KPMG’s Merriden Varrall discusses the upcoming Asia-Pacific Economic Conference (APEC) Leaders’ Summit. It is a tumultuous time for the region, and APEC 2018 provides a real opportunity for leaders to agree on the kinds of reforms that could make a positive difference.
Leaders from 21 countries in the Asia-Pacific will this Saturday meet for the Asia-Pacific Economic Conference (APEC) leaders’ summit in Papua New Guinea (PNG). This follows a year of preparatory meetings, and the business leaders’ forum this week.
According to its website, APEC’s overall goal is “to create greater prosperity for the people of the region by promoting balanced, inclusive, sustainable, innovative and secure growth and by accelerating regional economic integration.” It aims to do so by, inter alia, liberalising and facilitating trade and investment at the border, across the border and behind the border; reducing the costs of cross-border trade to assist businesses; and simplifying regulatory and administrative processes. APEC decisions are reached by consensus, and commitments are made on a voluntary basis.
Tensions between the United States (US) and China are making it increasingly difficult for Asia-Pacific countries to maintain what has always been a delicate diplomatic balancing act – especially for those with competing claims in or concerns about the South China Sea (SCS). Several countries, such as Sri Lanka, Indonesia, and Malaysia have been reconsidering existing infrastructure deals with China. President Duterte in the Philippines uses language emphasising his meek and humble attitude towards China, and working on cooperation in the SCS. At the same time, he maintains robust security cooperation with the US.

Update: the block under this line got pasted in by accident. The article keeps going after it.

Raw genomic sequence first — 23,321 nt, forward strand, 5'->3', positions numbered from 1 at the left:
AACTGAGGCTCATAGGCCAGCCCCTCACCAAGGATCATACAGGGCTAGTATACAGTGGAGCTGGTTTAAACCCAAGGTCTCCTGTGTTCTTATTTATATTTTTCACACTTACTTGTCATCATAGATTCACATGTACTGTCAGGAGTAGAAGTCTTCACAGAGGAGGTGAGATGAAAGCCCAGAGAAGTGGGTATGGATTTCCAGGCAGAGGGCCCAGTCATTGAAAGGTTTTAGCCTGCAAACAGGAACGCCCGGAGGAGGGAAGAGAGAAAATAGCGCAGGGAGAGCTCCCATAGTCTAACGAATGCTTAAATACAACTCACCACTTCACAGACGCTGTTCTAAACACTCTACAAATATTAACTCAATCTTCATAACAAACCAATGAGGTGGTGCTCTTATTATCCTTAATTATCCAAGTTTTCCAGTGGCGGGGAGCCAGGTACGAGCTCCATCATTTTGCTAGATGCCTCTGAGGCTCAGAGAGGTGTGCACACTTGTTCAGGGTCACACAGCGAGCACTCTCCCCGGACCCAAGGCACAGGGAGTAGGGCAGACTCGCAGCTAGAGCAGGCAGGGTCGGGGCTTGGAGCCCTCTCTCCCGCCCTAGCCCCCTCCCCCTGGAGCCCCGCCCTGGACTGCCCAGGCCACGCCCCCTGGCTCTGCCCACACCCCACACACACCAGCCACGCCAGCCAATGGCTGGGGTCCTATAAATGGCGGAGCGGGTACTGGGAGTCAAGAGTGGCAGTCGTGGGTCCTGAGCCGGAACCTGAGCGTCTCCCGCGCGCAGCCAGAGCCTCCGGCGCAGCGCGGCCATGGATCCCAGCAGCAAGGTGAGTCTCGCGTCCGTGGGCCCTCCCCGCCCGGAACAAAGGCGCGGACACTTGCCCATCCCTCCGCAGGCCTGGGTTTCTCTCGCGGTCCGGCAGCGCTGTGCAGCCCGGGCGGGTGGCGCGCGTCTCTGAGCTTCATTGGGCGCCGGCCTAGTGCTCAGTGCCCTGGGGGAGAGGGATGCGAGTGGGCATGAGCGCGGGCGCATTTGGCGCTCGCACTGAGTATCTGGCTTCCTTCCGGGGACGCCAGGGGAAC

The dynamics between the two powers is also affecting how countries in the region interact with each other, and how they view regional and global institutions. The apparent thaw in relations between China and Japan is a good example of the former. Fears over deepening global trade tensions are further encouraging some countries, such as South Korea, Thailand, and Indonesia, to actively consider joining the revamped Trans-Pacific Partnership. Concerns over how to mitigate the fallout of the trade war has galvanised increased interest in the China-backed Regional Comprehensive Economic Partnership.
The rising US dollar, which has affected economies like Indonesia, and the existential crisis of adapting to and mitigating climate change also loom menacingly on the horizon for many Asia-Pacific countries.
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